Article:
A (Very) Brief History of Retirement

Posted on January 1, 2011


Did you know there were no “retirees” before the nineteenth century? As Mary-Lou Weisman entertainingly noted, in the beginning, there was no retirement.

“There were no old people in the Stone Age.” By the age of 20, everyone was usually dead.

“Any early man who lived long enough to develop crow’s-feet was either worshiped or eaten as a sign of respect,” she noted with tongue in cheek.
Moving to Biblical times, when some people made it into old age, such as Methuselah who lived to 969, retirement still had not been invented.

It was customary to carry on until you dropped, regardless of your age group — no shuffleboard, no RV, no pension.

When a patriarch could no longer farm, herd cattle or pitch a tent, he opted for more specialized, less labor-intensive work, like prophesying and handing down commandments. Or he moved in with his kids.

As the “boomer” generation moves into “retirement” age, it is well to review the historical antecedents. My grandfather, a physician by trade in South Carolina (University of Virginia Medical School, 1880s) didn’t retire. He just worked until he couldn’t any more.

And my wife Louise’s grandmother, Edna Carlton, ranched in south central Florida until she was 99, riding out to work the ranch with her cowboys until one day she was told she had cancer. She gave up riding and working and she then died. She didn’t retire.

The same thing happened to Paul “Bear” Bryant back in 1983. He lost the will to live when he quit coaching and he died soon thereafter. Joe Paterno of Penn State, on the other hand, seems more traditional in his concept of what one does in old age. Nuts to retirement. I’m coaching until I die.

What happened between the age of Methuselah and the age of Bryant?

Basically the Industrial Revolution is the culprit or the cause, for better or worse (like marriage vows), of retirement as we know it today.
When people came off the farms to work in the new economic creatures of the times –sausage factories, railroads, Henry Ford’s horseless carriage assembly lines—and gathered in the cities, the old family connections tended to dissolve due to distance and profession.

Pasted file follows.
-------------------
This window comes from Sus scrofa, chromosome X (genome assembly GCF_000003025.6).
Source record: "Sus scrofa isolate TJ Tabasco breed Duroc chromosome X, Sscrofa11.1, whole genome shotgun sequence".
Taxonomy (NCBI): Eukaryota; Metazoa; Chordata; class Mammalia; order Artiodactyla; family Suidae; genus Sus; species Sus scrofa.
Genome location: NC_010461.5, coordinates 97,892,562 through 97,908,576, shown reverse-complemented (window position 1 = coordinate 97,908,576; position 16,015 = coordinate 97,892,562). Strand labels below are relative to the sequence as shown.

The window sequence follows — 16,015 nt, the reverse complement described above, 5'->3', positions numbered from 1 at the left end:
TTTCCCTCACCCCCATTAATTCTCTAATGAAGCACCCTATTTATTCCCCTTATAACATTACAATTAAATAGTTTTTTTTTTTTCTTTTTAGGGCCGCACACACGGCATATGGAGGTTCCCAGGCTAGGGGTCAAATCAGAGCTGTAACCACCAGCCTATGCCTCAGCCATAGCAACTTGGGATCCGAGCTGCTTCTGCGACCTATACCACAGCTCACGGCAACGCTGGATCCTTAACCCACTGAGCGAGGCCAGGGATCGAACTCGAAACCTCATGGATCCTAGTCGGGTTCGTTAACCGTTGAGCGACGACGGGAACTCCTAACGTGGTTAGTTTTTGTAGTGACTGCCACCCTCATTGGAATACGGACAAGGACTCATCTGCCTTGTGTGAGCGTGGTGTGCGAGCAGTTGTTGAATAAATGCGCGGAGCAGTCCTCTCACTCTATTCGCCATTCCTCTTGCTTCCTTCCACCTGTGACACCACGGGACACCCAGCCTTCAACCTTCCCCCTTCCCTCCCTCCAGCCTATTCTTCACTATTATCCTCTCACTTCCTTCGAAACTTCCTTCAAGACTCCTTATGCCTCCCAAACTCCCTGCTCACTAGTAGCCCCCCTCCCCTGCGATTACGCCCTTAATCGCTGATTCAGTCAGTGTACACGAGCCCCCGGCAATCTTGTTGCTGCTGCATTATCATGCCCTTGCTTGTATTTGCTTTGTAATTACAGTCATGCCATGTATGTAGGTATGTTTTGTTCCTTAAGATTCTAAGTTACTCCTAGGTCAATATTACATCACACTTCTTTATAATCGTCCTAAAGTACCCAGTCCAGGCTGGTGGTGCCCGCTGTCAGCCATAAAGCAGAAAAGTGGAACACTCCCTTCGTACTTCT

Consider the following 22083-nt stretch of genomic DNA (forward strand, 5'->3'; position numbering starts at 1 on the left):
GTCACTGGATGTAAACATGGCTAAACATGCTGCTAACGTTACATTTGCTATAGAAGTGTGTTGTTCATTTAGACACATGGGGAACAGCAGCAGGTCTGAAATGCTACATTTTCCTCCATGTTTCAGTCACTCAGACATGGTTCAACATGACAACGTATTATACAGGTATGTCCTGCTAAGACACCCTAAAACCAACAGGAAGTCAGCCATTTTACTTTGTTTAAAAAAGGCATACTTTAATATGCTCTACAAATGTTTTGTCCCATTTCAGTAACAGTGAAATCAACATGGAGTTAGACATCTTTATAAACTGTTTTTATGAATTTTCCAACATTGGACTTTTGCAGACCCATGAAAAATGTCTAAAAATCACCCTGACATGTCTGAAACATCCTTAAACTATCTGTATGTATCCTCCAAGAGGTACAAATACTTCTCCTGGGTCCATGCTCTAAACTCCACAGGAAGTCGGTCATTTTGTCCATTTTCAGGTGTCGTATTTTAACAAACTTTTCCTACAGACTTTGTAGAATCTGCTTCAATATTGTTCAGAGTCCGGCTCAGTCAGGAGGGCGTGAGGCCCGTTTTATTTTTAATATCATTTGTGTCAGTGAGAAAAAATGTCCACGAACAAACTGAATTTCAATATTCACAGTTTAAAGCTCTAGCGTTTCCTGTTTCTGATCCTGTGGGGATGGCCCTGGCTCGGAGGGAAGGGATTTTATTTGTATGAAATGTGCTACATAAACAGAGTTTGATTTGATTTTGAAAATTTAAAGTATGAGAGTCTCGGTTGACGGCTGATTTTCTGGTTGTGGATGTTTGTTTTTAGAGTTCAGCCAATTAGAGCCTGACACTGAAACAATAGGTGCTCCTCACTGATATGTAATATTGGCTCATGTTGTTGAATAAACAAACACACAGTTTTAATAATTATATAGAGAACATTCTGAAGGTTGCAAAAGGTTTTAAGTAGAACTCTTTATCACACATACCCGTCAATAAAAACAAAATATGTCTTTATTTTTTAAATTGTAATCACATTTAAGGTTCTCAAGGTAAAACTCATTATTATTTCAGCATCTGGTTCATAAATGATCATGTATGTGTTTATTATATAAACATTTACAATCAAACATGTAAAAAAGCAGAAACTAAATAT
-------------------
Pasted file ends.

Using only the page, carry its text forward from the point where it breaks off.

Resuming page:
The American Express Company decided as long ago as 1875 to step into the traditional role of family as caretaker of the aging and aged, and set up a pension plan. Very modern.

Others followed suit, and then in 1936 Big Brother put his nose under the tent of retirement and decided to take a role as well. Social Security was born.

While retirement was only invented in the last century, it has become a “right,” just like the right to life, liberty and the pursuit of happiness. Presumably retirement falls under the latter category.

As people live longer, and outlive a job in anything other than agriculture, they are “moved along” to make room for the younger generation. More retirees spill over into the system. But, today, under the siege of an economic depression, retirement benefits are disappearing like rats on a sinking ship. Every man (or rat) for himself!

In the past, one fell into the lap of family, whether children, grandchildren, cousins, uncles, nephews, or other relatives. The old lived with the new in peace, if not always tranquility between the generations.

But the industrial revolution, and the other “revolutions” in service industries, technology, medicine, and education for example, not only drew people off the farms and away from families, but produced more income. This in turn was then directed toward retirement strategies, largely premised on putting away money, preferably invested wisely so it will grow, to pay for your days after you quit work and “retired.”

This made separation within families even more pronounced, especially as children moved away to find jobs, or education.

Everyone became a nucleus, bouncing around alone in the universe. Modern retirement. It is almost existential in nature, often sad and lonely, and in a depressed economy, filled with anxiety and cares.

And modern marriage, or the sorry state of the institution, complicates “retirement” even more. Scores of sets of parents and grandparents for children married, divorced, remarried, divorced, remarried make for a bewildering array of disassociated people who would not be very happy or compatible on the farm, even if we were still a farming people.

This is not a happy scenario. But, happily, my wife and I have children and we have told them we won’t be a worry to them.

Of course, one child lives in Michigan, another in Oregon, and we in Alabama. We just haven’t worked out those logistical arrangements yet, although the RV will help.

All we need really is a water hookup, a thirty amp wire (although we would prefer a fifty amp so we can run the microwave, air conditioner and televisions at the same time), and sewage outlet since the black water fills the tanks rather rapidly. The RV doesn’t take much space, and the grandchildren are free to come aboard anytime and play.

If we need anything, we’ll have the children close by.

A very traditional family in a non-traditional world.

We haven’t figured out yet how to integrate the other sets of grandparents from our very “blended” family.

I’ll have to check our pension plans to see how the planners have put this all together for us.

Published as The New Age of Retirement in The Tuscaloosa News Sept. 12, 2010

Posted in: History